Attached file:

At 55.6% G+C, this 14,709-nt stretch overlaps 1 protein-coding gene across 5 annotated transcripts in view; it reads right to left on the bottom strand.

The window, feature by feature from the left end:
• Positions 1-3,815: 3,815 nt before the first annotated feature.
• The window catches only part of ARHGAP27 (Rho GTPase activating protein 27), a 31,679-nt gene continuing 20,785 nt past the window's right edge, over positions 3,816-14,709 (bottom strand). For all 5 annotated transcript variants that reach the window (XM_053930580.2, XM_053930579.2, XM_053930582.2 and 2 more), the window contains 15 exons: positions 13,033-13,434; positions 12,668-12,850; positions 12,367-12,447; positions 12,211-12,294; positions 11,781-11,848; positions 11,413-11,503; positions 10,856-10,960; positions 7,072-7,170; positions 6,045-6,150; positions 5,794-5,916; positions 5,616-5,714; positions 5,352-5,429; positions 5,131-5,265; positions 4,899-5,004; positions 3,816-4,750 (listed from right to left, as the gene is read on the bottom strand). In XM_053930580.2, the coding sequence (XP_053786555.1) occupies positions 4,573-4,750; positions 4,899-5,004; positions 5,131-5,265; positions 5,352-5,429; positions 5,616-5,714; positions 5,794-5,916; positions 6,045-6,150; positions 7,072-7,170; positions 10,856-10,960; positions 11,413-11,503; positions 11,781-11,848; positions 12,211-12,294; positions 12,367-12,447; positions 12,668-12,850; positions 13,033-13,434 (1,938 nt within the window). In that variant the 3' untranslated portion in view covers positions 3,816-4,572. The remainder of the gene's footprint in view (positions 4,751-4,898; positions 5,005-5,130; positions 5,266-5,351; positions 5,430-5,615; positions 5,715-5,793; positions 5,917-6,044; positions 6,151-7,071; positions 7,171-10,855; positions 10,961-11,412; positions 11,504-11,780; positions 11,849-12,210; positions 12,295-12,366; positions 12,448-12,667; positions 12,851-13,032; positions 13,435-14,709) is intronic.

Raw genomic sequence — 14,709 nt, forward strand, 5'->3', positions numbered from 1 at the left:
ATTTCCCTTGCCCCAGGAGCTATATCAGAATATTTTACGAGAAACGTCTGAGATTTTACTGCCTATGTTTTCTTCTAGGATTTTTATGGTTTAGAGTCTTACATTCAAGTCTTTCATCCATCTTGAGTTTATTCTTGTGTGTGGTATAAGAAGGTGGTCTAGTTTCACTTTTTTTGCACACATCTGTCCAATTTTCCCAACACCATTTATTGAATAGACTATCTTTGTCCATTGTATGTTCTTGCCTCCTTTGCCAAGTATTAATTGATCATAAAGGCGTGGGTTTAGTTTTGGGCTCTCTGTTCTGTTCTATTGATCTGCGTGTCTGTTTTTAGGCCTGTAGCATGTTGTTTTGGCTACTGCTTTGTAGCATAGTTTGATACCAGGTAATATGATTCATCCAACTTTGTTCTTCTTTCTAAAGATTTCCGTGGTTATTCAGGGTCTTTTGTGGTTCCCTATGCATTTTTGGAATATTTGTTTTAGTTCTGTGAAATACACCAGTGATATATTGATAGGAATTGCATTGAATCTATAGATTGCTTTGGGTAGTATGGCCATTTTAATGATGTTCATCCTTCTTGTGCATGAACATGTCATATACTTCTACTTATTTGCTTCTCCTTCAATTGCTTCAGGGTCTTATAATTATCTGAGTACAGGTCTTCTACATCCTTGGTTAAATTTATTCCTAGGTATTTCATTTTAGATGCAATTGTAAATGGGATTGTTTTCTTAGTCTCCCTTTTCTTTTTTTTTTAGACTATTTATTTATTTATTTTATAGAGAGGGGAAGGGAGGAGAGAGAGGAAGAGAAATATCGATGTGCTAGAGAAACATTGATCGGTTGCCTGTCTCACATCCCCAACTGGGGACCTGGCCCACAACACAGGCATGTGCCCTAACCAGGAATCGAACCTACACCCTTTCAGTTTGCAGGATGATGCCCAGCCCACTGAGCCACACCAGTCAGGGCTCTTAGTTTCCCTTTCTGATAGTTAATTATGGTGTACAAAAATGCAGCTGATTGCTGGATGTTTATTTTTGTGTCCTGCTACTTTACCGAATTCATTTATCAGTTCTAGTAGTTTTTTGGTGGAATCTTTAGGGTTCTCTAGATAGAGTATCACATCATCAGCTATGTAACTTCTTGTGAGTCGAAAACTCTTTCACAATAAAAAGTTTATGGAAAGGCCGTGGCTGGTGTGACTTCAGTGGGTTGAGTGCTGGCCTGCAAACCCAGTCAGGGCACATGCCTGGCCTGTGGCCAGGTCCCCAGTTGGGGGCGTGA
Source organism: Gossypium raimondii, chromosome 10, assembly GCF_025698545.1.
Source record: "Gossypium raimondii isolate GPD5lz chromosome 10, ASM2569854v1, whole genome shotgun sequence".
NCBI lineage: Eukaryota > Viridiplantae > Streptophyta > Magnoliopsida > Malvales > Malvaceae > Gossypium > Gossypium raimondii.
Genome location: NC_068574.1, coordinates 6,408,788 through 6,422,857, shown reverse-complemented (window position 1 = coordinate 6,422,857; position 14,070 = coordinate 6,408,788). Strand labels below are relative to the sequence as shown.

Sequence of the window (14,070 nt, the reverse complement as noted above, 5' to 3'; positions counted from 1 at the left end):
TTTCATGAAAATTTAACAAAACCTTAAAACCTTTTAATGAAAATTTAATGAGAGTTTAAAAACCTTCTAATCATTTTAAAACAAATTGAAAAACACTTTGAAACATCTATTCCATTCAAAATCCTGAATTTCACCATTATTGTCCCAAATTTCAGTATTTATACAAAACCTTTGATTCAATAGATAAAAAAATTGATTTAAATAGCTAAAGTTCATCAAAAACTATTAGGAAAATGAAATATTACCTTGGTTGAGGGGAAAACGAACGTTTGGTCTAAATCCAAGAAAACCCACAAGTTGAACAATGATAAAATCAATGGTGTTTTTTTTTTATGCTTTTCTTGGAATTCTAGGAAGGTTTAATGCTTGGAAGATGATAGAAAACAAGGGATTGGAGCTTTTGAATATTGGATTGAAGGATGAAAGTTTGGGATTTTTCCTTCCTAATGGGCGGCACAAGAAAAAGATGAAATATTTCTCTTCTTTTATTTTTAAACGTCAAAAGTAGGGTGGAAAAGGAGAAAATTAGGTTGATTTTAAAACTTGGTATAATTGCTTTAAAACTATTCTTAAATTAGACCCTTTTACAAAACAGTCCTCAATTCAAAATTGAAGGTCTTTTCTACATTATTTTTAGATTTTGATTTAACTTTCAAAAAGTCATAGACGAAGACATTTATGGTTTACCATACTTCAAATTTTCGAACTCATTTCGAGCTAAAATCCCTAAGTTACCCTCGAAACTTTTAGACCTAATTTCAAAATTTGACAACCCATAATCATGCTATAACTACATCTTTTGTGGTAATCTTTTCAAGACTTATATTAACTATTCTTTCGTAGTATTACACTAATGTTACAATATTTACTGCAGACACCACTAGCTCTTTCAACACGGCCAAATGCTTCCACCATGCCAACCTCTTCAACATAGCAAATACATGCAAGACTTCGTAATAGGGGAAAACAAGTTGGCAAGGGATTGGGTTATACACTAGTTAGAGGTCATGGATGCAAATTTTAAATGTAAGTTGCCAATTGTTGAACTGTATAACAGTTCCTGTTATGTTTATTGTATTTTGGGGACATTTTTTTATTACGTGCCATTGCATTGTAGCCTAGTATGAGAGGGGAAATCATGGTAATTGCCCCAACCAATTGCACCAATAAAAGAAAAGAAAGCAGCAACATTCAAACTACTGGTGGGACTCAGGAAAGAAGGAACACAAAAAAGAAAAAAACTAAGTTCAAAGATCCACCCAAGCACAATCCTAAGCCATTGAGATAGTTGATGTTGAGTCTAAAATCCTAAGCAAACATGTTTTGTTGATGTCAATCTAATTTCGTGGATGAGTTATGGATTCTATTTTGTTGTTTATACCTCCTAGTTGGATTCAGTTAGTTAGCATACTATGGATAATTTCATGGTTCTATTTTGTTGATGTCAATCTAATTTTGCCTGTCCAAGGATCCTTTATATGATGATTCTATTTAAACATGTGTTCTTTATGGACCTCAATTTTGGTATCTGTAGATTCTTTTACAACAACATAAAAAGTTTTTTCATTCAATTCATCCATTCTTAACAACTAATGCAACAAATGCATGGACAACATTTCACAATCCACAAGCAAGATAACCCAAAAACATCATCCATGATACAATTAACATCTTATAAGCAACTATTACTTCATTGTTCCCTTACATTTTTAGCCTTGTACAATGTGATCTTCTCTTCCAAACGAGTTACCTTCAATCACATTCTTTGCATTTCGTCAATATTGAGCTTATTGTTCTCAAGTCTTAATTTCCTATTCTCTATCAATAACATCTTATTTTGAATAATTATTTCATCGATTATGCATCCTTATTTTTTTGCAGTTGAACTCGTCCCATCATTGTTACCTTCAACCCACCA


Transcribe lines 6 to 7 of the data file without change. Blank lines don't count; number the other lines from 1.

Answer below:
ATTTCCCTTGCCCCAGGAGCTATATCAGAATATTTTACGAGAAACGTCTGAGATTTTACTGCCTATGTTTTCTTCTAGGATTTTTATGGTTTAGAGTCTTACATTCAAGTCTTTCATCCATCTTGAGTTTATTCTTGTGTGTGGTATAAGAAGGTGGTCTAGTTTCACTTTTTTTGCACACATCTGTCCAATTTTCCCAACACCATTTATTGAATAGACTATCTTTGTCCATTGTATGTTCTTGCCTCCTTTGCCAAGTATTAATTGATCATAAAGGCGTGGGTTTAGTTTTGGGCTCTCTGTTCTGTTCTATTGATCTGCGTGTCTGTTTTTAGGCCTGTAGCATGTTGTTTTGGCTACTGCTTTGTAGCATAGTTTGATACCAGGTAATATGATTCATCCAACTTTGTTCTTCTTTCTAAAGATTTCCGTGGTTATTCAGGGTCTTTTGTGGTTCCCTATGCATTTTTGGAATATTTGTTTTAGTTCTGTGAAATACACCAGTGATATATTGATAGGAATTGCATTGAATCTATAGATTGCTTTGGGTAGTATGGCCATTTTAATGATGTTCATCCTTCTTGTGCATGAACATGTCATATACTTCTACTTATTTGCTTCTCCTTCAATTGCTTCAGGGTCTTATAATTATCTGAGTACAGGTCTTCTACATCCTTGGTTAAATTTATTCCTAGGTATTTCATTTTAGATGCAATTGTAAATGGGATTGTTTTCTTAGTCTCCCTTTTCTTTTTTTTTTAGACTATTTATTTATTTATTTTATAGAGAGGGGAAGGGAGGAGAGAGAGGAAGAGAAATATCGATGTGCTAGAGAAACATTGATCGGTTGCCTGTCTCACATCCCCAACTGGGGACCTGGCCCACAACACAGGCATGTGCCCTAACCAGGAATCGAACCTACACCCTTTCAGTTTGCAGGATGATGCCCAGCCCACTGAGCCACACCAGTCAGGGCTCTTAGTTTCCCTTTCTGATAGTTAATTATGGTGTACAAAAATGCAGCTGATTGCTGGATGTTTATTTTTGTGTCCTGCTACTTTACCGAATTCATTTATCAGTTCTAGTAGTTTTTTGGTGGAATCTTTAGGGTTCTCTAGATAGAGTATCACATCATCAGCTATGTAACTTCTTGTGAGTCGAAAACTCTTTCACAATAAAAAGTTTATGGAAAGGCCGTGGCTGGTGTGACTTCAGTGGGTTGAGTGCTGGCCTGCAAACCCAGTCAGGGCACATGCCTGGCCTGTGGCCAGGTCCCCAGTTGGGGGCGTGA
Source organism: Gossypium raimondii, chromosome 10, assembly GCF_025698545.1.